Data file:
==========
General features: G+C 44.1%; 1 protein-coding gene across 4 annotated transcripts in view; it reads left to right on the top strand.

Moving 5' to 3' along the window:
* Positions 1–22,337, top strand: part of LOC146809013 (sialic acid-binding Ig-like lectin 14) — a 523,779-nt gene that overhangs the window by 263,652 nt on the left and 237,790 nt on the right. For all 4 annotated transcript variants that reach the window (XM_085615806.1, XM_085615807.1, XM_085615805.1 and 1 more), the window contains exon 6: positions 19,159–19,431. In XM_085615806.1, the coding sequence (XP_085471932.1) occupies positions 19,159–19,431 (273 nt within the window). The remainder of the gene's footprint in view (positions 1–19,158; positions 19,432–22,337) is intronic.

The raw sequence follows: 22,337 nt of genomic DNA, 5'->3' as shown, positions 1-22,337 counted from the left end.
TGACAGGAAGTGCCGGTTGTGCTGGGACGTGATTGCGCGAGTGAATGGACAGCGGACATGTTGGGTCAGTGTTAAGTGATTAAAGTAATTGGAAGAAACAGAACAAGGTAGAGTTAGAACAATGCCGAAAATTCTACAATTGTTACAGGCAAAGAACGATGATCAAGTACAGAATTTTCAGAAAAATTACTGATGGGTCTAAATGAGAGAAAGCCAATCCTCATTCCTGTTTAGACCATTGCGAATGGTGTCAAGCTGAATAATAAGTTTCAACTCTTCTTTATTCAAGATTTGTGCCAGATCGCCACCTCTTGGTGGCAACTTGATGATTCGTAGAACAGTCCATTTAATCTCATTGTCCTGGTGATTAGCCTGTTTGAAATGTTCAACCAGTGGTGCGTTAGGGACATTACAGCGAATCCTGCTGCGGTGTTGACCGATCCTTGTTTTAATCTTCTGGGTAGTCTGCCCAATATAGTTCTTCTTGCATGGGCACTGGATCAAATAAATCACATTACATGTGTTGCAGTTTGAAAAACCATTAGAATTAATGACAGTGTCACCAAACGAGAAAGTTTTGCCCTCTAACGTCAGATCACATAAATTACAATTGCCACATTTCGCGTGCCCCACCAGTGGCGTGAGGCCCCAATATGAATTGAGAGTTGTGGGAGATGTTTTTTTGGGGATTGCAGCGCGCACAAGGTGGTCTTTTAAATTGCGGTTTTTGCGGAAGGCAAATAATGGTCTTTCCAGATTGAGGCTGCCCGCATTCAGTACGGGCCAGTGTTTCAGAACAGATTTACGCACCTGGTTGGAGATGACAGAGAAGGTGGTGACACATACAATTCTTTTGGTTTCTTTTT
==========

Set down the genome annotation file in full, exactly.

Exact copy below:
General features: G+C 44.1%; 1 protein-coding gene across 4 annotated transcripts in view; it reads left to right on the top strand.

Moving 5' to 3' along the window:
* Positions 1–22,337, top strand: part of LOC146809013 (sialic acid-binding Ig-like lectin 14) — a 523,779-nt gene that overhangs the window by 263,652 nt on the left and 237,790 nt on the right. For all 4 annotated transcript variants that reach the window (XM_085615806.1, XM_085615807.1, XM_085615805.1 and 1 more), the window contains exon 6: positions 19,159–19,431. In XM_085615806.1, the coding sequence (XP_085471932.1) occupies positions 19,159–19,431 (273 nt within the window). The remainder of the gene's footprint in view (positions 1–19,158; positions 19,432–22,337) is intronic.

The raw sequence follows: 22,337 nt of genomic DNA, 5'->3' as shown, positions 1-22,337 counted from the left end.
TGACAGGAAGTGCCGGTTGTGCTGGGACGTGATTGCGCGAGTGAATGGACAGCGGACATGTTGGGTCAGTGTTAAGTGATTAAAGTAATTGGAAGAAACAGAACAAGGTAGAGTTAGAACAATGCCGAAAATTCTACAATTGTTACAGGCAAAGAACGATGATCAAGTACAGAATTTTCAGAAAAATTACTGATGGGTCTAAATGAGAGAAAGCCAATCCTCATTCCTGTTTAGACCATTGCGAATGGTGTCAAGCTGAATAATAAGTTTCAACTCTTCTTTATTCAAGATTTGTGCCAGATCGCCACCTCTTGGTGGCAACTTGATGATTCGTAGAACAGTCCATTTAATCTCATTGTCCTGGTGATTAGCCTGTTTGAAATGTTCAACCAGTGGTGCGTTAGGGACATTACAGCGAATCCTGCTGCGGTGTTGACCGATCCTTGTTTTAATCTTCTGGGTAGTCTGCCCAATATAGTTCTTCTTGCATGGGCACTGGATCAAATAAATCACATTACATGTGTTGCAGTTTGAAAAACCATTAGAATTAATGACAGTGTCACCAAACGAGAAAGTTTTGCCCTCTAACGTCAGATCACATAAATTACAATTGCCACATTTCGCGTGCCCCACCAGTGGCGTGAGGCCCCAATATGAATTGAGAGTTGTGGGAGATGTTTTTTTGGGGATTGCAGCGCGCACAAGGTGGTCTTTTAAATTGCGGTTTTTGCGGAAGGCAAATAATGGTCTTTCCAGATTGAGGCTGCCCGCATTCAGTACGGGCCAGTGTTTCAGAACAGATTTACGCACCTGGTTGGAGATGACAGAGAAGGTGGTGACACATACAATTCTTTTGGTTTCTTTTT